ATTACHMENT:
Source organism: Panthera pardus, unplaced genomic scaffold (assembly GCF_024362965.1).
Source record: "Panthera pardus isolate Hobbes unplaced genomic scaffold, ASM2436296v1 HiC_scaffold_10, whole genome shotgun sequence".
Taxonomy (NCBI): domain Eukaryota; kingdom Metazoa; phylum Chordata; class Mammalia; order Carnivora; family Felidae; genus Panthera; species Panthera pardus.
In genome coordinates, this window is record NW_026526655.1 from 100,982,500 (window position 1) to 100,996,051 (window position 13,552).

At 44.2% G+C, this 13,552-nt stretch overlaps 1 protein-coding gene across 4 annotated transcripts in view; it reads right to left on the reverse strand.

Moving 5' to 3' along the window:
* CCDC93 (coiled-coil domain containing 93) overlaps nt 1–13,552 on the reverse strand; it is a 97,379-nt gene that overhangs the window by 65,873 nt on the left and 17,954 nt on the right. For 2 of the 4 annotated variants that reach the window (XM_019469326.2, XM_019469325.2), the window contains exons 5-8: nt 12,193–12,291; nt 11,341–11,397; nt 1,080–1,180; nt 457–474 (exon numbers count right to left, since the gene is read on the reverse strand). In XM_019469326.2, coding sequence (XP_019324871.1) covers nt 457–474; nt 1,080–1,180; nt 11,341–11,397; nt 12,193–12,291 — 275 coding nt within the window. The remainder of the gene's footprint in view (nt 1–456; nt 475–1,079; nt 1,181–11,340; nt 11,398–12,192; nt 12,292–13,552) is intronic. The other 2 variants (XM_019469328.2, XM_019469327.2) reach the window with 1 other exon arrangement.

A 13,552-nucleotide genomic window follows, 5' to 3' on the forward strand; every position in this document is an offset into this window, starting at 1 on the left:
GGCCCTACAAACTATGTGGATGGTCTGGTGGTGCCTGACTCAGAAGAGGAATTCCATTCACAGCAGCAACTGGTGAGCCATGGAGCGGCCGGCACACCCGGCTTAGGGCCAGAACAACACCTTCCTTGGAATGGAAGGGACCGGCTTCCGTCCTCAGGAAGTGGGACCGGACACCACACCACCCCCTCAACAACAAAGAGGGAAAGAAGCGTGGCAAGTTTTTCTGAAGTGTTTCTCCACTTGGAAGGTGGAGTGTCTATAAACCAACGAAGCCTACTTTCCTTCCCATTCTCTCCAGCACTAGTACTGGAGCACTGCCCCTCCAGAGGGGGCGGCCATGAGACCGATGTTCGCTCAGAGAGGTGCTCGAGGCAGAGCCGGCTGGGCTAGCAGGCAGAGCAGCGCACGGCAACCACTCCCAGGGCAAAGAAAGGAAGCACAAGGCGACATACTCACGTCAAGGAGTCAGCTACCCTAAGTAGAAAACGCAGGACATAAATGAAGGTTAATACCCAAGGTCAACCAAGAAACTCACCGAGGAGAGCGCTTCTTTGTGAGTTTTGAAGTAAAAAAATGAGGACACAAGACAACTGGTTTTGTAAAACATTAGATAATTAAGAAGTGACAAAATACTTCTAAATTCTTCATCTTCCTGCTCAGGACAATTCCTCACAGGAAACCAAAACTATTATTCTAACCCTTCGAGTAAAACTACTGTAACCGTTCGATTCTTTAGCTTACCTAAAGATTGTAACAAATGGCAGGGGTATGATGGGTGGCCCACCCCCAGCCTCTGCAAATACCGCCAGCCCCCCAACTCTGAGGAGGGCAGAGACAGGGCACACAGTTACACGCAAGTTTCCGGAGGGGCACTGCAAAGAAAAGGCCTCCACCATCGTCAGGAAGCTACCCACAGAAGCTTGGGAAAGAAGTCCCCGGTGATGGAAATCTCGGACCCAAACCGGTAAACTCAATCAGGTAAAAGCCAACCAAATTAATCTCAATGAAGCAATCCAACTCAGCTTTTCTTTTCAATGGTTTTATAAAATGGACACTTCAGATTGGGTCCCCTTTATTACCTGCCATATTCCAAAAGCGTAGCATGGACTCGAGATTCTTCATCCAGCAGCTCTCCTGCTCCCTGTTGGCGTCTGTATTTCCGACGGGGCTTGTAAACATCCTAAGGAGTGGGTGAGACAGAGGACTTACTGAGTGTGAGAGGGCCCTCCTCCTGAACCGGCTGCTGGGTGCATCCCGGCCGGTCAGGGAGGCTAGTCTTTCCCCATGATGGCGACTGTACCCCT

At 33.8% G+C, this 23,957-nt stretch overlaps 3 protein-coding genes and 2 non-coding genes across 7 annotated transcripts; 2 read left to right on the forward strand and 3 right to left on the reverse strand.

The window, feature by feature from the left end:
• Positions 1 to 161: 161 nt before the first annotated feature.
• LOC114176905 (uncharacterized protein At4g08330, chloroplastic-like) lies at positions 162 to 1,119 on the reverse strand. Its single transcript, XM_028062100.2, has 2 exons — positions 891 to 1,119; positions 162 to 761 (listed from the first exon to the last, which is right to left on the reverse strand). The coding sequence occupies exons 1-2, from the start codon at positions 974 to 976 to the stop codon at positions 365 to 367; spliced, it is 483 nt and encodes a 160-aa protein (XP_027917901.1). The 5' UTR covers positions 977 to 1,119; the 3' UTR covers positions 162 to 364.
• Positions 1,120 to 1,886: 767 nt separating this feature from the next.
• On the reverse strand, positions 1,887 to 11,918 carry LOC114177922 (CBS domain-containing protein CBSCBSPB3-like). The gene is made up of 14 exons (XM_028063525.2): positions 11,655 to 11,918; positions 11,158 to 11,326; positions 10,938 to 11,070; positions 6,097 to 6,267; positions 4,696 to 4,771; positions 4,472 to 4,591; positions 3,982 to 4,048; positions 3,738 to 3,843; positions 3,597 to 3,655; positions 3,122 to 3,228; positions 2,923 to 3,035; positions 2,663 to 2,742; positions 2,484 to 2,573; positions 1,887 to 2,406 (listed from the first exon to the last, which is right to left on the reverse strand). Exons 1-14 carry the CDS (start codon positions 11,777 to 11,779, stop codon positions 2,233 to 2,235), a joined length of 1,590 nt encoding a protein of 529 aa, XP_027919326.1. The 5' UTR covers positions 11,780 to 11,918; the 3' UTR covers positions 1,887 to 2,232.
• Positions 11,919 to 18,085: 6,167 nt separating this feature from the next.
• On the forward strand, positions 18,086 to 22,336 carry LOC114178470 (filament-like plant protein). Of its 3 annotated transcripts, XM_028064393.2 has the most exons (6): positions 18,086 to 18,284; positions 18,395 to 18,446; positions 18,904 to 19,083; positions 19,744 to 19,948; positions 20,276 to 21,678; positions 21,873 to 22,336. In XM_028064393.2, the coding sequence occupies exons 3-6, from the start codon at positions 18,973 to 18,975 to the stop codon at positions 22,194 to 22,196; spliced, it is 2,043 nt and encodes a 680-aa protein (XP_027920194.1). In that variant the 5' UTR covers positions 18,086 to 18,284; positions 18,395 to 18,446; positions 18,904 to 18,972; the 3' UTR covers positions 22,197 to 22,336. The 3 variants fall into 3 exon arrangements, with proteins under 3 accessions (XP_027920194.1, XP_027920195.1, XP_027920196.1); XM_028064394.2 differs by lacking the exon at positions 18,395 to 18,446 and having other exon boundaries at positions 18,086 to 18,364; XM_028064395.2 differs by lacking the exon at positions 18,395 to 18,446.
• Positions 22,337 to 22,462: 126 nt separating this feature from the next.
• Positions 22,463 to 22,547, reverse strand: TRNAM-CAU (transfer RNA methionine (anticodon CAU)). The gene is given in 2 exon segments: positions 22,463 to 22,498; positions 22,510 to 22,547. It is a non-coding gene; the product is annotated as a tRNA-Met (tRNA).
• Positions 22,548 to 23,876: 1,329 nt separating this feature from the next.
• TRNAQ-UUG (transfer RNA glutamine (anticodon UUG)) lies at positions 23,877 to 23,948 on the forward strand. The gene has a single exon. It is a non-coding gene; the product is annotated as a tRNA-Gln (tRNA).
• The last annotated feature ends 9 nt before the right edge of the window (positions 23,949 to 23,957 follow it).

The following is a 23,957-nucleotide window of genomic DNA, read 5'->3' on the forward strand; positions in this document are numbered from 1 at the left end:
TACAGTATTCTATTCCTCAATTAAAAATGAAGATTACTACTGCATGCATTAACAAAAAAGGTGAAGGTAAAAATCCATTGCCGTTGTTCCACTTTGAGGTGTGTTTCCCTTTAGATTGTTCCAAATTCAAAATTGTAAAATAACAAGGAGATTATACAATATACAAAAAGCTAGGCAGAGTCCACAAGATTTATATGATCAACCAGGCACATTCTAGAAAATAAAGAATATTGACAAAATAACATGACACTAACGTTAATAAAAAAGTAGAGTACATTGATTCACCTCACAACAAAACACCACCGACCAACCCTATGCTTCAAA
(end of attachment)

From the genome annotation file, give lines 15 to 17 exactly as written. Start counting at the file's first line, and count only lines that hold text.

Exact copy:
• On the reverse strand, positions 1,887 to 11,918 carry LOC114177922 (CBS domain-containing protein CBSCBSPB3-like). The gene is made up of 14 exons (XM_028063525.2): positions 11,655 to 11,918; positions 11,158 to 11,326; positions 10,938 to 11,070; positions 6,097 to 6,267; positions 4,696 to 4,771; positions 4,472 to 4,591; positions 3,982 to 4,048; positions 3,738 to 3,843; positions 3,597 to 3,655; positions 3,122 to 3,228; positions 2,923 to 3,035; positions 2,663 to 2,742; positions 2,484 to 2,573; positions 1,887 to 2,406 (listed from the first exon to the last, which is right to left on the reverse strand). Exons 1-14 carry the CDS (start codon positions 11,777 to 11,779, stop codon positions 2,233 to 2,235), a joined length of 1,590 nt encoding a protein of 529 aa, XP_027919326.1. The 5' UTR covers positions 11,780 to 11,918; the 3' UTR covers positions 1,887 to 2,232.
• Positions 11,919 to 18,085: 6,167 nt separating this feature from the next.
• On the forward strand, positions 18,086 to 22,336 carry LOC114178470 (filament-like plant protein). Of its 3 annotated transcripts, XM_028064393.2 has the most exons (6): positions 18,086 to 18,284; positions 18,395 to 18,446; positions 18,904 to 19,083; positions 19,744 to 19,948; positions 20,276 to 21,678; positions 21,873 to 22,336. In XM_028064393.2, the coding sequence occupies exons 3-6, from the start codon at positions 18,973 to 18,975 to the stop codon at positions 22,194 to 22,196; spliced, it is 2,043 nt and encodes a 680-aa protein (XP_027920194.1). In that variant the 5' UTR covers positions 18,086 to 18,284; positions 18,395 to 18,446; positions 18,904 to 18,972; the 3' UTR covers positions 22,197 to 22,336. The 3 variants fall into 3 exon arrangements, with proteins under 3 accessions (XP_027920194.1, XP_027920195.1, XP_027920196.1); XM_028064394.2 differs by lacking the exon at positions 18,395 to 18,446 and having other exon boundaries at positions 18,086 to 18,364; XM_028064395.2 differs by lacking the exon at positions 18,395 to 18,446.